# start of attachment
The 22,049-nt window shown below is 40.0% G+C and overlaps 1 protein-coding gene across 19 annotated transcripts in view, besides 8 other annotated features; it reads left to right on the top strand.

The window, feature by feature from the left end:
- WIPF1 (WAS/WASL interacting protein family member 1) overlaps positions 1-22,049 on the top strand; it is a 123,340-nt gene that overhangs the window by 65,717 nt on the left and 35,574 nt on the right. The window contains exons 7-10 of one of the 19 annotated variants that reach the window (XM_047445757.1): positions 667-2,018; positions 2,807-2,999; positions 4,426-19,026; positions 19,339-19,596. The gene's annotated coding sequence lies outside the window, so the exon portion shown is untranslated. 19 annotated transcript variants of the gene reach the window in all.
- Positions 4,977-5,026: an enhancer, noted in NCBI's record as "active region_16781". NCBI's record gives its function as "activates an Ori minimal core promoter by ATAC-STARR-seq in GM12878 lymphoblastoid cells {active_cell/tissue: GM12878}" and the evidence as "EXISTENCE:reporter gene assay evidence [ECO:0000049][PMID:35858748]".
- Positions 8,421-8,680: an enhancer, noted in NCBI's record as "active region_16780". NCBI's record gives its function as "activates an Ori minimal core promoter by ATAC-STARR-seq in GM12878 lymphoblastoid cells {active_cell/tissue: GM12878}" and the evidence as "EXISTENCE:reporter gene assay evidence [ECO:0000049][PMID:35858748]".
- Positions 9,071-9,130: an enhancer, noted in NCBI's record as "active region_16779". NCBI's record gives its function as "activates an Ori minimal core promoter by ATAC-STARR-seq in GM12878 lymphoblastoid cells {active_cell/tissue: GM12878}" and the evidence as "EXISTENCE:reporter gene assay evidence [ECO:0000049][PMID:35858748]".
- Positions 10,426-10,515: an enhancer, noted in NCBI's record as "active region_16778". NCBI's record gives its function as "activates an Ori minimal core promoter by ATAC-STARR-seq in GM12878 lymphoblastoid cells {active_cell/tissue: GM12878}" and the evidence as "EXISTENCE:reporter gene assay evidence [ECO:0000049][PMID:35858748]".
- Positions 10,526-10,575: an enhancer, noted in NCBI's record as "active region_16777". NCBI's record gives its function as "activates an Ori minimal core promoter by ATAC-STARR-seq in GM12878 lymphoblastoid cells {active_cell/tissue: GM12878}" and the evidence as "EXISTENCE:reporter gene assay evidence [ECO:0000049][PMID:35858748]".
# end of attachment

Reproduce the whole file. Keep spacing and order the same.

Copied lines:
The 22,049-nt window shown below is 40.0% G+C and overlaps 1 protein-coding gene across 19 annotated transcripts in view, besides 8 other annotated features; it reads left to right on the top strand.

The window, feature by feature from the left end:
- WIPF1 (WAS/WASL interacting protein family member 1) overlaps positions 1-22,049 on the top strand; it is a 123,340-nt gene that overhangs the window by 65,717 nt on the left and 35,574 nt on the right. The window contains exons 7-10 of one of the 19 annotated variants that reach the window (XM_047445757.1): positions 667-2,018; positions 2,807-2,999; positions 4,426-19,026; positions 19,339-19,596. The gene's annotated coding sequence lies outside the window, so the exon portion shown is untranslated. 19 annotated transcript variants of the gene reach the window in all.
- Positions 4,977-5,026: an enhancer, noted in NCBI's record as "active region_16781". NCBI's record gives its function as "activates an Ori minimal core promoter by ATAC-STARR-seq in GM12878 lymphoblastoid cells {active_cell/tissue: GM12878}" and the evidence as "EXISTENCE:reporter gene assay evidence [ECO:0000049][PMID:35858748]".
- Positions 8,421-8,680: an enhancer, noted in NCBI's record as "active region_16780". NCBI's record gives its function as "activates an Ori minimal core promoter by ATAC-STARR-seq in GM12878 lymphoblastoid cells {active_cell/tissue: GM12878}" and the evidence as "EXISTENCE:reporter gene assay evidence [ECO:0000049][PMID:35858748]".
- Positions 9,071-9,130: an enhancer, noted in NCBI's record as "active region_16779". NCBI's record gives its function as "activates an Ori minimal core promoter by ATAC-STARR-seq in GM12878 lymphoblastoid cells {active_cell/tissue: GM12878}" and the evidence as "EXISTENCE:reporter gene assay evidence [ECO:0000049][PMID:35858748]".
- Positions 10,426-10,515: an enhancer, noted in NCBI's record as "active region_16778". NCBI's record gives its function as "activates an Ori minimal core promoter by ATAC-STARR-seq in GM12878 lymphoblastoid cells {active_cell/tissue: GM12878}" and the evidence as "EXISTENCE:reporter gene assay evidence [ECO:0000049][PMID:35858748]".
- Positions 10,526-10,575: an enhancer, noted in NCBI's record as "active region_16777". NCBI's record gives its function as "activates an Ori minimal core promoter by ATAC-STARR-seq in GM12878 lymphoblastoid cells {active_cell/tissue: GM12878}" and the evidence as "EXISTENCE:reporter gene assay evidence [ECO:0000049][PMID:35858748]".